Tuần Châu Group had said it would build a 60-kilometre road along the Sài Gòn River between District 1 and Củ Chi, a 15,000ha town in Củ Chi and a 1,000ha urban area in Cần Giờ.
Fourthly, land brokers and speculators had taken advantage of Decision No 33/2014/QĐ-UBND to divide land into smaller lots and hike their prices in suburban districts.
HoREA said the city should release information in time about real estate projects and rescind Decision No. 33/2014 to stop land division.
According to the 2014 Law on Real Estate Business, individuals and organisations must have licences to engage in land transactions.
"Therefore, the city should enforce this regulation to prevent fraud and speculation," he added.
“In fact, there is no real estate bubble because the market bubble only occurs when businesses invest in segments that are not their strength while secondary investors purchase a number of apartments in the hope of making big profits when prices soar,”
“Such phenomena are not happening now,” Châu said.
Nguyễn Đăng Quỳnh, general director of Hiển Vinh Group, said, “I fully agree with Châu about the fact there is no real estate market bubble.
“Real estate bubbles occur when the economy is hot, monetary management is loose, one segment is getting a lot of investment but not others, speculation is increasing, and authorities fail to manage things.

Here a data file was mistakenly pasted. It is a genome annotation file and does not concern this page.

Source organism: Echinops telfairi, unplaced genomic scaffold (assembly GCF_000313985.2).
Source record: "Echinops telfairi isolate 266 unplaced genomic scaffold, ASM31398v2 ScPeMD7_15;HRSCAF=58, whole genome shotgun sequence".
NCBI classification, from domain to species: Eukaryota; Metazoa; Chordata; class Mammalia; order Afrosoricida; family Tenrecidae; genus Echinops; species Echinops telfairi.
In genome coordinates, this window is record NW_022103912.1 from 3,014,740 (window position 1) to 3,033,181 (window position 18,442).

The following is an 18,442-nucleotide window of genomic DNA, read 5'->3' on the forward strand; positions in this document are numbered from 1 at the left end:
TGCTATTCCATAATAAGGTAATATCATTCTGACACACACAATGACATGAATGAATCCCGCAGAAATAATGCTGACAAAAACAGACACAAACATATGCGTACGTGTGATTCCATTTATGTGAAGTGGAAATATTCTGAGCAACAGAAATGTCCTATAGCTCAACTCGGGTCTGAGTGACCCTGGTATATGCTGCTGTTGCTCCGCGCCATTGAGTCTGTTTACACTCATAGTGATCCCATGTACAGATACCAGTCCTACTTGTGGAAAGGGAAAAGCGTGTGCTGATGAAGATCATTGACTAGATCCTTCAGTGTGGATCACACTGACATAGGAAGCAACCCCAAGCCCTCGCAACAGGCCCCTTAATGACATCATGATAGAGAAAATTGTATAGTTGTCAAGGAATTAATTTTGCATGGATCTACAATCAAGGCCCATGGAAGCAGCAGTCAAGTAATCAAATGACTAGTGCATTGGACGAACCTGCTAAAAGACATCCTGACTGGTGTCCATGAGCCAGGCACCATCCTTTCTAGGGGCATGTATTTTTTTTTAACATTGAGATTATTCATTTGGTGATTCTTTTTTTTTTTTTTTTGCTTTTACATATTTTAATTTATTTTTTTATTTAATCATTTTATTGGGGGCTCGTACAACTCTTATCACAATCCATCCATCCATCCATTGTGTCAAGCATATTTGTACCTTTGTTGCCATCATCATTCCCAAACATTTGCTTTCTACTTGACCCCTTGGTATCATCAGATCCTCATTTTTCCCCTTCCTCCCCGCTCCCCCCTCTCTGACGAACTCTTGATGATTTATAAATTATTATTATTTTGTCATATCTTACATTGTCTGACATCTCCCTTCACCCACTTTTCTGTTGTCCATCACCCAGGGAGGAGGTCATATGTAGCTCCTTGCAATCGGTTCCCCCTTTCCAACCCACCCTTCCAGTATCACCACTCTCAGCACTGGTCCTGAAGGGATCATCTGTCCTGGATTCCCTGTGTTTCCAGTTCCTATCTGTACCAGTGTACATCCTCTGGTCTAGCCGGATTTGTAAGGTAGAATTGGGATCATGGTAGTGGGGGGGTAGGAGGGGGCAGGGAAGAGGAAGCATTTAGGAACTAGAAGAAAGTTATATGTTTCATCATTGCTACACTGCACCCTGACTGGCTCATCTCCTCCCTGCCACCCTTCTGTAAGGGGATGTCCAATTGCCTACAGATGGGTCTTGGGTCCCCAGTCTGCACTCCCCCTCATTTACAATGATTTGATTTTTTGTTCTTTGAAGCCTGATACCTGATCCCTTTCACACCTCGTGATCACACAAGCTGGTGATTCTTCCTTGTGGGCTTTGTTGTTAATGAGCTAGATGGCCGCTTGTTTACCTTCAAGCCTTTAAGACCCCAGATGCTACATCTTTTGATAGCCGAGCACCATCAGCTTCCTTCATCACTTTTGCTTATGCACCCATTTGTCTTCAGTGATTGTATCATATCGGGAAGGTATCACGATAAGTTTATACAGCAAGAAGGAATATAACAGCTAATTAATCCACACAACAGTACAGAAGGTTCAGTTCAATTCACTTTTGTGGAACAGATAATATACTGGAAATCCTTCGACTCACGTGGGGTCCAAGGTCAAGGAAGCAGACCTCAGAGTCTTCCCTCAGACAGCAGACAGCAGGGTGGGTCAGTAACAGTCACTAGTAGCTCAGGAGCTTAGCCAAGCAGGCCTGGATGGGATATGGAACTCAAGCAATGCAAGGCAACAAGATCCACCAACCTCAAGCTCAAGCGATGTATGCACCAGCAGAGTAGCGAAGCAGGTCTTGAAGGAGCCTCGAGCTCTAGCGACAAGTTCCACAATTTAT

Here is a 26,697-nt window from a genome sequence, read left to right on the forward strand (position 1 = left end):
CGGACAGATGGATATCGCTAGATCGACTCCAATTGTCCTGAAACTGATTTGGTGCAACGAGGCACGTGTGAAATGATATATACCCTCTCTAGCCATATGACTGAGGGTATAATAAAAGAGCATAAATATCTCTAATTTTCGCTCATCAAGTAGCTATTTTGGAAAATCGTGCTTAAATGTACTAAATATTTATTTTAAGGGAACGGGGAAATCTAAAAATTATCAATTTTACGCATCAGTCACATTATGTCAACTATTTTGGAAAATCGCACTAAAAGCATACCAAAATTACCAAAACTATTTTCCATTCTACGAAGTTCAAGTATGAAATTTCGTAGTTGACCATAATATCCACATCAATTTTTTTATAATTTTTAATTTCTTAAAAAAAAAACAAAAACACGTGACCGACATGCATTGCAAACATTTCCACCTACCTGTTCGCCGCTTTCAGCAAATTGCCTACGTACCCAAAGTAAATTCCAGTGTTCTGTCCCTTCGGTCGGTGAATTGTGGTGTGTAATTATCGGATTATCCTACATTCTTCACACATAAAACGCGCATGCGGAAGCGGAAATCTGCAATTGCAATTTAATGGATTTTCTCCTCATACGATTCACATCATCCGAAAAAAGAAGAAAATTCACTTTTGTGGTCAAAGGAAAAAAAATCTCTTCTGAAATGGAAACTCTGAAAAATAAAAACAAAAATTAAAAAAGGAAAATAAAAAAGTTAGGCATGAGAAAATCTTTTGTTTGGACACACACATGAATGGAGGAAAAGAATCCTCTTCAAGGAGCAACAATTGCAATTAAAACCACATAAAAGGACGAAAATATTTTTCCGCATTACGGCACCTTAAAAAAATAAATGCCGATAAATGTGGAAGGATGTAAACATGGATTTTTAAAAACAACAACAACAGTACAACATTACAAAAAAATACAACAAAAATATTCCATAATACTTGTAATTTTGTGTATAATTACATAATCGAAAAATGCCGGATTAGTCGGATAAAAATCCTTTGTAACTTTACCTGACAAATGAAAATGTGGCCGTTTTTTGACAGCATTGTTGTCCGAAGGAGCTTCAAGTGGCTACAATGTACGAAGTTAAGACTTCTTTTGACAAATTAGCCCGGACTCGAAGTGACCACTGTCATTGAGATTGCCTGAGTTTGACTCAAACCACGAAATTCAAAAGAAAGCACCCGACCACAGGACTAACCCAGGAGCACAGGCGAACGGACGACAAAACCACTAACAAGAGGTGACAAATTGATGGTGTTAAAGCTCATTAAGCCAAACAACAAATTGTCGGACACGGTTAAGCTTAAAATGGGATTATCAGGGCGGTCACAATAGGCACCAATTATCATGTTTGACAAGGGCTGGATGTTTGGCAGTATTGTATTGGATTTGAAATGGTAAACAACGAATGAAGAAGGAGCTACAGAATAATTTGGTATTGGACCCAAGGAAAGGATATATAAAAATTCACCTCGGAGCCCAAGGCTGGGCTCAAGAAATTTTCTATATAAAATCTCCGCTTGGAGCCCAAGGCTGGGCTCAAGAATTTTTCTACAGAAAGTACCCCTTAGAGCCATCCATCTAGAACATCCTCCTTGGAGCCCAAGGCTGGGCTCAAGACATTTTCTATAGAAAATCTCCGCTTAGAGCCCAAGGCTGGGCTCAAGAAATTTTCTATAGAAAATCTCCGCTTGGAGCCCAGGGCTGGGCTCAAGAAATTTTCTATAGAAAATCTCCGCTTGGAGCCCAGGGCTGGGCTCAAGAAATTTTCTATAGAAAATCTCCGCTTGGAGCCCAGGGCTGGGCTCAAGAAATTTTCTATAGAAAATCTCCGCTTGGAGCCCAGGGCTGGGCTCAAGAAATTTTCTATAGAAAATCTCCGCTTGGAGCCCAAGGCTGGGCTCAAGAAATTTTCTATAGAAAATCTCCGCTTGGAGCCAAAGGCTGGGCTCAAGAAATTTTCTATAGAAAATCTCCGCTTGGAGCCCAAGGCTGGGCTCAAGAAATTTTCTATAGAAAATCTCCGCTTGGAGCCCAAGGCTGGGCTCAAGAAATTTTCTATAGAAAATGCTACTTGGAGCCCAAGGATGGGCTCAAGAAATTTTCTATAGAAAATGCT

“But right now, there are no signs of a real estate bubble.”
Economist Đinh Thế Hiển predicted a downturn in the city property market starting at the end of this year.
“Around 40,000 units will be launched in 2017 and 2018. This will create an oversupply and cause a price fall.”
In the last quarter of 2016 HoREA warned about an oversupply of high-end apartments in the market.
High-end apartments used to be primarily in districts 2 and 7. In 2016 they were centred on either side of the Sài Gòn River.
It is estimated that more than 20,000 units are being built on the road from Nguyễn Hữu Cảnh to Bến Vân Đồn along a section of the Sài Gòn River.
On the other hand, experts said, 2017 would become a milestone year in the growth of mid-priced and affordable housing.
The mid-level and affordable segments has attracted many major developers such as Vingroup and Mường Thanh. Thousands of affordable units are expected to enter the market in the next three years.
Many developers who have not benefited from the high-end segment -- Him Lam, Nam Long, Hưng Thịnh, Dream Home, to name a few, and several foreign developers and investors -- have moved to the affordable segment.
According to figures from the Ministry of Construction, in 2011-15 there was an unsold inventory of more than 200,000 units.
The country now has more than 4,000 projects which will provide more than three million units.
Many investors and buyers have taken loans to buy properties, and plan to re-sell.
According to CBRE Việt Nam, more than 40 per cent of buyers now are speculators. This figure was 70 per cent in 2007, when the last housing bubble occurred.
At a HCM City People’s Committee meeting on Monday, deputy chairman Lê Văn Khoa admitted that while there were many reasons for the “imaginary real estate bubble” the main one was the poor management by relevant authorities.
“The bubble is an important lesson for the city that there must be transparency in land-use planning.” .VNS